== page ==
World Bank (Times Of Ocean)- The Russian economy will shrink by 10% this year as the war in Ukraine and western sanctions bring about its worst recession since the early 1990s, says the European Bank for Reconstruction and Development. unravel news
As overseas buyers reduce purchases of Russian oil and gas, foreign investors shun the country, and educated young Russians leave, the bank predicts that Russia’s gross domestic product will stagnate in 2023 and grow very slowly going forward. The report noted that its financial system had so far resisted the shock of retaliatory measures from the west.
“Russia will take a hit and living standards will take a hit,” said Beata Javorcik, EBRD chief economist. “But they will be able to weather this shock in terms of macroeconomic stability. What is going to impact Russia more is growth . . . zero growth next year and very low growth longer-term.”
In its report on the impact of the war, the EBRD said the war had triggered the “greatest supply shock” since the 1970s, which would have a “significant” impact on low-income countries beyond eastern Europe.
According to the report, measures taken by Russia’s central bank following the invasion of Ukraine last month, including a sharp rise in interest rates and provision of liquidity, have helped stabilize the banking system. Energy companies in Russia might not be able to pay foreign currency debts as their overseas earnings shrink, potentially causing “a more significant financial crisis”.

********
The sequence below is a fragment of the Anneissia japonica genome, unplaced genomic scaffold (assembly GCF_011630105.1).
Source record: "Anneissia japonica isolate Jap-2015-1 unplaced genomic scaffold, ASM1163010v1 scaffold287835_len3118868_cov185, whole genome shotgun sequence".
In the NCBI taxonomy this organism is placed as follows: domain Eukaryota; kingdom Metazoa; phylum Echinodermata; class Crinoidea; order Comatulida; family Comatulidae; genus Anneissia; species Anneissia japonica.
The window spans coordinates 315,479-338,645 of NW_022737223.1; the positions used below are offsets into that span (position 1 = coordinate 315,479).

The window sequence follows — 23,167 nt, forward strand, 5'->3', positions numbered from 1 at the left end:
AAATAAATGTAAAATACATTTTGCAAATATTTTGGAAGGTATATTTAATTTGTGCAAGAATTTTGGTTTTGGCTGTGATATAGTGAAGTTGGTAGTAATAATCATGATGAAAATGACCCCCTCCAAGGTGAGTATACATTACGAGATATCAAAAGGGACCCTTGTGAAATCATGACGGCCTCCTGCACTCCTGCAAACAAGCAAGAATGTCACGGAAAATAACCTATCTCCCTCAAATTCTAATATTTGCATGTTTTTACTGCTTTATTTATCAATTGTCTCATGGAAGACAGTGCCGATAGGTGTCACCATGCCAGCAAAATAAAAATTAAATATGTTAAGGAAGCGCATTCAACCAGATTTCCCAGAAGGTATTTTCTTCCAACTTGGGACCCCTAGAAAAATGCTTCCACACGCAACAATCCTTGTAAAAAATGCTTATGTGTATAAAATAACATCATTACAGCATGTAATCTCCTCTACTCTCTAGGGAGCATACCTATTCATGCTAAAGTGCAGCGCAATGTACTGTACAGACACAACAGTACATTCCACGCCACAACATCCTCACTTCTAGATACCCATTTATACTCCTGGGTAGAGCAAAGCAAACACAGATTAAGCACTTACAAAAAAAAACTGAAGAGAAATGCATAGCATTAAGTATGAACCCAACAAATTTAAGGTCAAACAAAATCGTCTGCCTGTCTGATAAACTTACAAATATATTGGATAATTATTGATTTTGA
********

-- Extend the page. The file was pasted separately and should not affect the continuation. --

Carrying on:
The EBRD’s latest forecast assumes a ceasefire will occur between Russia and Ukraine “after two or three months, but sanctions will be in place for some time,” Javorcik explained.
After Moscow annexed Crimea in 2014, the multilateral bank stopped lending to Russia and forecast that Ukraine’s war-devastated economy would decline by 20 percent this year. Kyiv estimates that damage to physical infrastructure would amount to $100bn, leaving the country much poorer in 2023.
As Javorcik warned, a crisis is brewing in emerging markets and low-income countries. At a time when emerging market currencies are under pressure and interest rates are rising, policymakers will be under pressure to increase spending to cushion their populations from higher food and energy prices.
“They will have an incentive to continue with subsidies or even increase them in a world where public funds are already stretched,” Javorcik said.
This week, the World Bank warned that the war could plunge millions into poverty and tip poorer countries into debt crisis.
North African economies, as well as Lebanon, have been particularly affected by the reduced supply of wheat from Ukraine and Russia, two of the world’s biggest exporters. Some will also suffer from reduced tourist flows from Russia.
Following the Russian invasion of Ukraine, Egypt’s dollar denominated government bonds yield increased, reflecting the country’s vulnerability to rising food and energy prices.
EBRD said Turkey, which imports more than 90% of its oil and gas, would likely see further pressure on the lira. Russia and Ukraine account for a fifth of all tourists to the country.
Moreover, Russia’s invasion would also have an economic impact across central and eastern Europe, the EBRD pointed out, with the Baltic states suffering the greatest disruptions.